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25 years in, the rock band from Buffalo is still 'firing on all cylinders' and has just one regret

Jinelle Shengulette

In the 25 years since forming in Buffalo, the Goo Goo Dolls have sold 10 million albums in the United States, received four Grammy nominations and racked up 13 top 10 hits.

But there are still regrets. "It's tough to even say the name of our band sometimes, after all these years," says bassist Robby Takac during a recent phone interview.

"I think, if given another 15 minutes, we probably would have a different name. But I think it's a little late for that [laughs]. Today, it's just a label for the songs that we write."

Those songs include "Slide," "Name" and mega-hit "Iris," which spent 17 weeks at number one. The pop-rock trio — which also includes singer/guitarist Johnny Rzeznik and drummer Mike Malinin — will bring some of those hits, and some new favorites off its latest album, Something for the Rest of Us, to a students-only show outdoors at SUNY Brockport on April 17.

We talked with Takac from the road about the band's Buffalo origins, the new album and meeting fans.

How have you managed to stay together for 25 years? I think the long and short of it is, unless you really want it to still happen, it won't. And this is what I do; this is what I've been doing for my entire adult life. I feel pretty lucky that we're still here and still making music and people are still interested, and we're still able to do great shows and play for a variety of audiences, like this show at Brockport.

How did the city influence the band when it first started? I think living in the Northeast really allows you to play an awful lot. Within 300 miles of Buffalo, there are 15 gigs that you can play, making it into Pennsylvania, Ohio, Canada, all those places. So I think it really allowed us to become a pretty effective live rock band.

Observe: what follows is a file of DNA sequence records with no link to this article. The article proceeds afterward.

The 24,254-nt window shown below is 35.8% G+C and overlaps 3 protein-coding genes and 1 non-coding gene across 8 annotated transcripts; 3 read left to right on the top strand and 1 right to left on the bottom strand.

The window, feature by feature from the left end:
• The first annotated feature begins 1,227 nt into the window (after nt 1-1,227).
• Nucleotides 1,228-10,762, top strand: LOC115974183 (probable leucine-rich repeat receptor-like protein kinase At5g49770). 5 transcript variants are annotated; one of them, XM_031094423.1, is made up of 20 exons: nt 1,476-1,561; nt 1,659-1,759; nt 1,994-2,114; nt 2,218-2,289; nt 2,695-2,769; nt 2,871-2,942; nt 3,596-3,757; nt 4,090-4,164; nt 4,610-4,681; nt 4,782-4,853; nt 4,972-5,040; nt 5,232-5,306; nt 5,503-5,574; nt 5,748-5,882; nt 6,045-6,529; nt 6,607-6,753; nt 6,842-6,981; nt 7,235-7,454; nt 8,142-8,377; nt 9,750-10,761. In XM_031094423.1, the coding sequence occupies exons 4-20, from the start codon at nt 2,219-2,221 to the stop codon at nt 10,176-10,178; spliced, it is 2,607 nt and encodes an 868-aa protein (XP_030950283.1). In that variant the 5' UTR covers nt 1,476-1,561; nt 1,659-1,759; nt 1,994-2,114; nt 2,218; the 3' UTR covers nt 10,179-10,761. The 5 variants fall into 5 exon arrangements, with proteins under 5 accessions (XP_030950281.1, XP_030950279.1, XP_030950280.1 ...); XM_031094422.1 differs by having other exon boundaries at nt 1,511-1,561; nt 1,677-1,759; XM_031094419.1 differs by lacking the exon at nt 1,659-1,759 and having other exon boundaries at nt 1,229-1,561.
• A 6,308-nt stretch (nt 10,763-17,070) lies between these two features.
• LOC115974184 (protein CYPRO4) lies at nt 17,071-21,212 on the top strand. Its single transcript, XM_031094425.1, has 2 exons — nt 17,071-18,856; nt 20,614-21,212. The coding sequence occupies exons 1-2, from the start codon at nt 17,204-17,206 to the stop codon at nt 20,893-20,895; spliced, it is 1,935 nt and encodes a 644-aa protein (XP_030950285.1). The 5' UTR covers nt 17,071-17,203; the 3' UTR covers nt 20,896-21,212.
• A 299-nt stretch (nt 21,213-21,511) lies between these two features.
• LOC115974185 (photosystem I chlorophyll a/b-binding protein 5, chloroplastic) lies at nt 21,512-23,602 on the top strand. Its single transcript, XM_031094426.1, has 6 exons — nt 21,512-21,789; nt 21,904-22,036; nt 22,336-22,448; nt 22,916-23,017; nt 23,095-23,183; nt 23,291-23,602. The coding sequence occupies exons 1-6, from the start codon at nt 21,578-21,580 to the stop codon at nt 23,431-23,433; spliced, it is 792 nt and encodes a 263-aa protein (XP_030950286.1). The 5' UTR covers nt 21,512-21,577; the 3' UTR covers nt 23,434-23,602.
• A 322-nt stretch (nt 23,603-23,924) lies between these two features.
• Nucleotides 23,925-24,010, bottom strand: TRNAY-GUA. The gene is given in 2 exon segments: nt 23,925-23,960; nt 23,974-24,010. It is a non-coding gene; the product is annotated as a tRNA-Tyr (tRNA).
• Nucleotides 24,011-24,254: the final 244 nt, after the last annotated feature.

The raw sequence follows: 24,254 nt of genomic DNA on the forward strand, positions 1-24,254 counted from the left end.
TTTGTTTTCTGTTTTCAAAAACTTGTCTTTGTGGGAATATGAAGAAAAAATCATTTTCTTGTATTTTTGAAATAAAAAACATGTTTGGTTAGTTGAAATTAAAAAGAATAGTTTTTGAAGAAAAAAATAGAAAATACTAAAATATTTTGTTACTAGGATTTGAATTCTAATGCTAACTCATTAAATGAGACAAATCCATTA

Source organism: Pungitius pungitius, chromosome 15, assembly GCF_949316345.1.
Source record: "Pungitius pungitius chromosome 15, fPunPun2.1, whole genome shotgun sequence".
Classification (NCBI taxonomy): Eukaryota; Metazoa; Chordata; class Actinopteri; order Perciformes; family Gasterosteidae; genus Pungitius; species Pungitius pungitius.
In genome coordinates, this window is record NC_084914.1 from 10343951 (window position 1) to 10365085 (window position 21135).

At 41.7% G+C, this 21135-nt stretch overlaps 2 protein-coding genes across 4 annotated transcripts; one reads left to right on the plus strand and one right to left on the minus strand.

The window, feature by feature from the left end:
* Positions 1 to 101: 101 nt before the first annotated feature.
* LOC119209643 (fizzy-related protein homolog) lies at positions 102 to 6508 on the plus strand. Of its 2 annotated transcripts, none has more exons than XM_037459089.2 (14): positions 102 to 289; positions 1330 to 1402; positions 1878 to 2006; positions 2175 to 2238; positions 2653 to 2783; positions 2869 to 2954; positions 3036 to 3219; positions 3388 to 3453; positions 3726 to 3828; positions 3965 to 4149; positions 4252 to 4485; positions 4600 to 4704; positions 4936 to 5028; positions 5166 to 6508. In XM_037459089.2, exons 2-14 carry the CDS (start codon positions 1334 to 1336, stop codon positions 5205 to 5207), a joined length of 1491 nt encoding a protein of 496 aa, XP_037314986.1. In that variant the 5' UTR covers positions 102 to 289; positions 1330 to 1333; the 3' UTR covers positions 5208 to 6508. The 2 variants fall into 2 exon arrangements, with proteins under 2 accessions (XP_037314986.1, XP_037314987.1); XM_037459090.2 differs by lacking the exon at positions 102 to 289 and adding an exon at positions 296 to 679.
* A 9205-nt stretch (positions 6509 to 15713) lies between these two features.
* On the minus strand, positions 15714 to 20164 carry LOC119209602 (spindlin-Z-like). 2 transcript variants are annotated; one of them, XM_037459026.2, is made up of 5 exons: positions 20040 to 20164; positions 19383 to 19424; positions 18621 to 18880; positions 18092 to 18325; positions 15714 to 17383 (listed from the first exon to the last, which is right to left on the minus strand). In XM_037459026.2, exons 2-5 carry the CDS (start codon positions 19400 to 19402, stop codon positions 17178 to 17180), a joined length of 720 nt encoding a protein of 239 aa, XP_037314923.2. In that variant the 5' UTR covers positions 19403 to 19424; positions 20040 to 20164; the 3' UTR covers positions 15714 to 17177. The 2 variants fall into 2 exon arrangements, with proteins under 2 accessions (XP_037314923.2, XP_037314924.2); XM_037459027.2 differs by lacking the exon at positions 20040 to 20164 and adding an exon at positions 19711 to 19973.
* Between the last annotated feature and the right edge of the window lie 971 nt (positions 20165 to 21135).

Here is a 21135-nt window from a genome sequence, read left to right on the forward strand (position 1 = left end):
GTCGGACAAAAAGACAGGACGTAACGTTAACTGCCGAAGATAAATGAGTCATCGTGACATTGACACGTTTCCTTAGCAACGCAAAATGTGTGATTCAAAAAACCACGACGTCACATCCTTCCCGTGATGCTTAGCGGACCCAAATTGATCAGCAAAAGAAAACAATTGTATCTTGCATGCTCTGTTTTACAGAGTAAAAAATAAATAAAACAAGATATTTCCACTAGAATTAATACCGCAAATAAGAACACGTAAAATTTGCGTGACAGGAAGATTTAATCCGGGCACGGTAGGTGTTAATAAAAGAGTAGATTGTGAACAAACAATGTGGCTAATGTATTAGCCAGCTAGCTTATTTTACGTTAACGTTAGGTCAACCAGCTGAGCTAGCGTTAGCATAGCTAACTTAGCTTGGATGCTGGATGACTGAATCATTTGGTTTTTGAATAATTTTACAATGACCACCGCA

The Goo Goo Dolls are giving fans the opportunity to win meet-and-greet packages during the current tour. Do you have any memories about meeting fans that stick out? Any scary fan situations? Yeah, there's always some creepy stuff that happens [laughs]. But I prefer to just talk about the fact that if it weren't for people appreciating what we do, we wouldn't be able to do this anymore. So I think any time you can have a face-to-face with the people who are most excited ... I think it's a great opportunity. ... And it gives people who are excited about what you're doing a chance to stand a little bit closer to the situation.

Something for the Rest of Us, which came out last year, covers some heavy topics and has a darker tone than previous releases. What inspired that shift? I think it sort of follows suit with what's going on right now. ... We kind of write about the things we see around us. I think the things that touch us personally, the concepts, seem to be a lot larger and more sweeping than they were in the past. I think times are a little dark right now. ... But I don't think it's a negative record, I just think it's a pretty observant record. And we discuss problems, but I think we also offer some solutions. But maybe that's something that you have to listen deep to find.

Have you been writing new material? John's been actually writing on the road, which is something that's fairly new to this organization. We never really wrote too much when we were traveling. But that's sort of how the music industry operates these days — you gotta be firing on all cylinders all the time. ... You really have to be out there, reminding people that you're there to make music.
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